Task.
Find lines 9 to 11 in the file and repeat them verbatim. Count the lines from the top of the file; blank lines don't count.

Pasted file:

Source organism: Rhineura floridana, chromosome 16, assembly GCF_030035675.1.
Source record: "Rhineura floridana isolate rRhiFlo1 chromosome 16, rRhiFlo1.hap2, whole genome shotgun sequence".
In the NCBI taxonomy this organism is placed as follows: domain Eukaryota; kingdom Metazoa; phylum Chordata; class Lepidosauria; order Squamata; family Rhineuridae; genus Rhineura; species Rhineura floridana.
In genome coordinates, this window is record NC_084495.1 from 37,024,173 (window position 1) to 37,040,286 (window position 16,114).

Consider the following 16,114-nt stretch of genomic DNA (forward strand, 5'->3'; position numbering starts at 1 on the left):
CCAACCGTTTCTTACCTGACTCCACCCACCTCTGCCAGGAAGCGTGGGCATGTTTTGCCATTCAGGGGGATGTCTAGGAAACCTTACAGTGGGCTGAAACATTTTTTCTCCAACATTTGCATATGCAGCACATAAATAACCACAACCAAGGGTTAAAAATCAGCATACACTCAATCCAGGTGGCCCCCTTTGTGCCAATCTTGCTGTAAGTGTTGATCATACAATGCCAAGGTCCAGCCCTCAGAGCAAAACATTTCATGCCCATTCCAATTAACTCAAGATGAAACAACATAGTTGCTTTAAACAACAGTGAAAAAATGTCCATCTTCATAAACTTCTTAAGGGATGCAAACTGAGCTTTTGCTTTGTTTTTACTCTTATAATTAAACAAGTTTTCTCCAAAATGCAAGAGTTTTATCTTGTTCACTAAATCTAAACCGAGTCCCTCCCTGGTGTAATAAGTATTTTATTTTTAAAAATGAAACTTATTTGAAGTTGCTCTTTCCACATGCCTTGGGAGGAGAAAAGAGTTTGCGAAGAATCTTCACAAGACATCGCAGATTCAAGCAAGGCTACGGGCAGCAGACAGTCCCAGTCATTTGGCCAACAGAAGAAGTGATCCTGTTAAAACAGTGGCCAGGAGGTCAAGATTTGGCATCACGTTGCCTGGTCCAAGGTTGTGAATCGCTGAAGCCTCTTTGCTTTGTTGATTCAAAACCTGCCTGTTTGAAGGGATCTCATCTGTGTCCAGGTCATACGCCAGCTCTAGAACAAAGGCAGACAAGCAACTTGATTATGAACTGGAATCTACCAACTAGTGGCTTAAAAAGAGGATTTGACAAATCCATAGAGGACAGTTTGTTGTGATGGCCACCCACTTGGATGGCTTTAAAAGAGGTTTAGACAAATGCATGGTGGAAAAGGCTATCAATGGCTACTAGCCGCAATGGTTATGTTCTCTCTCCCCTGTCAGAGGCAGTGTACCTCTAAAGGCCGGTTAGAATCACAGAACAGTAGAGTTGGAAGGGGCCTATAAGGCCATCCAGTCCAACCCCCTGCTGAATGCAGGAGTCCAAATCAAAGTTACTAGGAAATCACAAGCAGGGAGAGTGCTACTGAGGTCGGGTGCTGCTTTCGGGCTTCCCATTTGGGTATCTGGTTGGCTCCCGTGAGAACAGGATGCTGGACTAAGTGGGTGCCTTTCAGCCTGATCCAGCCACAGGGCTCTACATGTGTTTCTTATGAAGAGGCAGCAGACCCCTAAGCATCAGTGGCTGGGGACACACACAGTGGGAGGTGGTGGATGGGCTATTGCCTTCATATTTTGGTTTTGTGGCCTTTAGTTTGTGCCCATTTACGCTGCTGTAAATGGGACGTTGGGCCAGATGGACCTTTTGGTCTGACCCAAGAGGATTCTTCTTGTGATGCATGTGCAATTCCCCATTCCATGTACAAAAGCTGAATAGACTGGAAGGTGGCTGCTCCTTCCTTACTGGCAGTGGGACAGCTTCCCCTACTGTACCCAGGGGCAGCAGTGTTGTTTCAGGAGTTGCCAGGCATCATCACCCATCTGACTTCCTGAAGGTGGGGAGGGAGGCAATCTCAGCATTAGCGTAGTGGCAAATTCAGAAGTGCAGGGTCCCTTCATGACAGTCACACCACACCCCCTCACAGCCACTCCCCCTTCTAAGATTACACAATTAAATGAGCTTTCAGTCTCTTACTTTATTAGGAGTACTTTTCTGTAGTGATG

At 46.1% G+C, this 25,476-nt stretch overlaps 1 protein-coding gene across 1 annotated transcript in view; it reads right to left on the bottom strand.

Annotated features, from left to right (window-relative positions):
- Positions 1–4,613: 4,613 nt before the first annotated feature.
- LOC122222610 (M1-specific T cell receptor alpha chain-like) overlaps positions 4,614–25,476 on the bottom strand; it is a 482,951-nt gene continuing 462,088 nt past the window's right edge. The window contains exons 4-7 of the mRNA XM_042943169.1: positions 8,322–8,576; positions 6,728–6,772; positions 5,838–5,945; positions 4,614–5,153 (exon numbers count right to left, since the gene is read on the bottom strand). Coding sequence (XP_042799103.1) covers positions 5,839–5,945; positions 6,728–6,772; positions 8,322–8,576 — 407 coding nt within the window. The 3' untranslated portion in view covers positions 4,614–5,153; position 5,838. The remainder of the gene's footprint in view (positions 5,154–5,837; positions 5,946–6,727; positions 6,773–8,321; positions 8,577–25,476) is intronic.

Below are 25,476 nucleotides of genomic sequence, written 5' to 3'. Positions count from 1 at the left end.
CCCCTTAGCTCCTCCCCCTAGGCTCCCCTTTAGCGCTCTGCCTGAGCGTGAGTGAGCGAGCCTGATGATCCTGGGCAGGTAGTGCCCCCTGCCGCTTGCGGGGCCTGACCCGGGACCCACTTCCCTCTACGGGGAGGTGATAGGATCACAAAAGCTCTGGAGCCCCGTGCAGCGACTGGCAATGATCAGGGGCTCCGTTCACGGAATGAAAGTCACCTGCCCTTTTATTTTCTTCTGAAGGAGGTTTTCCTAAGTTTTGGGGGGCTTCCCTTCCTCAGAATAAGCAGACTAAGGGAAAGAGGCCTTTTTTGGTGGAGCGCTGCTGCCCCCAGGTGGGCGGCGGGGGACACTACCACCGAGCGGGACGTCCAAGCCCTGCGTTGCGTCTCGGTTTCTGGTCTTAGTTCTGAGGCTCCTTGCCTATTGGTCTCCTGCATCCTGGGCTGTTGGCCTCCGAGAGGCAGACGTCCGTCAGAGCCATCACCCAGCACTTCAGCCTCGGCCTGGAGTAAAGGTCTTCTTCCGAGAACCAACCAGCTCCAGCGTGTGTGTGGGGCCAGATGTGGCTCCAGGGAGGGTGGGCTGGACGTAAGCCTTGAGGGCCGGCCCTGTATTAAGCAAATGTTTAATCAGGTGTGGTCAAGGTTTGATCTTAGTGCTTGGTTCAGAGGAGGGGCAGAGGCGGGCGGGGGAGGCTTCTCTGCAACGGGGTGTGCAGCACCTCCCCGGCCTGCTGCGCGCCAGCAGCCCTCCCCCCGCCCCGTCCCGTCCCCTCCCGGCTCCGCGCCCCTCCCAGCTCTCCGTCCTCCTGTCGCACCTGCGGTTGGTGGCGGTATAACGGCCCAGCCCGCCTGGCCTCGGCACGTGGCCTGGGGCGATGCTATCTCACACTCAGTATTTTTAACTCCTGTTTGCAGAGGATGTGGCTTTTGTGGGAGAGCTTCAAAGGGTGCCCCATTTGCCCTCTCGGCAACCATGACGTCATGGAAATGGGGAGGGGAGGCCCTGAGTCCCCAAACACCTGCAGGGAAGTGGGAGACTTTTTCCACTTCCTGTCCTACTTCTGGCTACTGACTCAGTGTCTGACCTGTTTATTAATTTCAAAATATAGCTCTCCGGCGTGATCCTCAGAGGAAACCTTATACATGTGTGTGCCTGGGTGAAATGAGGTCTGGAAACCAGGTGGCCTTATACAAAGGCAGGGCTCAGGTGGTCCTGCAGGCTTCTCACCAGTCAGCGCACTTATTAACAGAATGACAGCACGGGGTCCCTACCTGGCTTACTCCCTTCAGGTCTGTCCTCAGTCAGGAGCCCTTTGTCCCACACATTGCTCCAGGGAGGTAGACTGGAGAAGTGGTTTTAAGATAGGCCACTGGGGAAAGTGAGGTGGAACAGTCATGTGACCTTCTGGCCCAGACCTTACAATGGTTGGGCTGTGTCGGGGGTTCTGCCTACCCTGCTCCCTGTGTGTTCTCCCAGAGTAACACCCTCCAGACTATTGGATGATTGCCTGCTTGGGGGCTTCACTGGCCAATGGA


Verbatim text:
- Positions 1–4,613: 4,613 nt before the first annotated feature.
- LOC122222610 (M1-specific T cell receptor alpha chain-like) overlaps positions 4,614–25,476 on the bottom strand; it is a 482,951-nt gene continuing 462,088 nt past the window's right edge. The window contains exons 4-7 of the mRNA XM_042943169.1: positions 8,322–8,576; positions 6,728–6,772; positions 5,838–5,945; positions 4,614–5,153 (exon numbers count right to left, since the gene is read on the bottom strand). Coding sequence (XP_042799103.1) covers positions 5,839–5,945; positions 6,728–6,772; positions 8,322–8,576 — 407 coding nt within the window. The 3' untranslated portion in view covers positions 4,614–5,153; position 5,838. The remainder of the gene's footprint in view (positions 5,154–5,837; positions 5,946–6,727; positions 6,773–8,321; positions 8,577–25,476) is intronic.

Below are 25,476 nucleotides of genomic sequence, written 5' to 3'. Positions count from 1 at the left end.